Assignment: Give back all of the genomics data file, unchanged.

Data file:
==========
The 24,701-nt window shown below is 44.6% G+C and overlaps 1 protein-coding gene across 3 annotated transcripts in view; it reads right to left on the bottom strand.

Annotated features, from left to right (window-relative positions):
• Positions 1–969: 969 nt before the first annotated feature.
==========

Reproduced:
The 24,701-nt window shown below is 44.6% G+C and overlaps 1 protein-coding gene across 3 annotated transcripts in view; it reads right to left on the bottom strand.

Annotated features, from left to right (window-relative positions):
• Positions 1–969: 969 nt before the first annotated feature.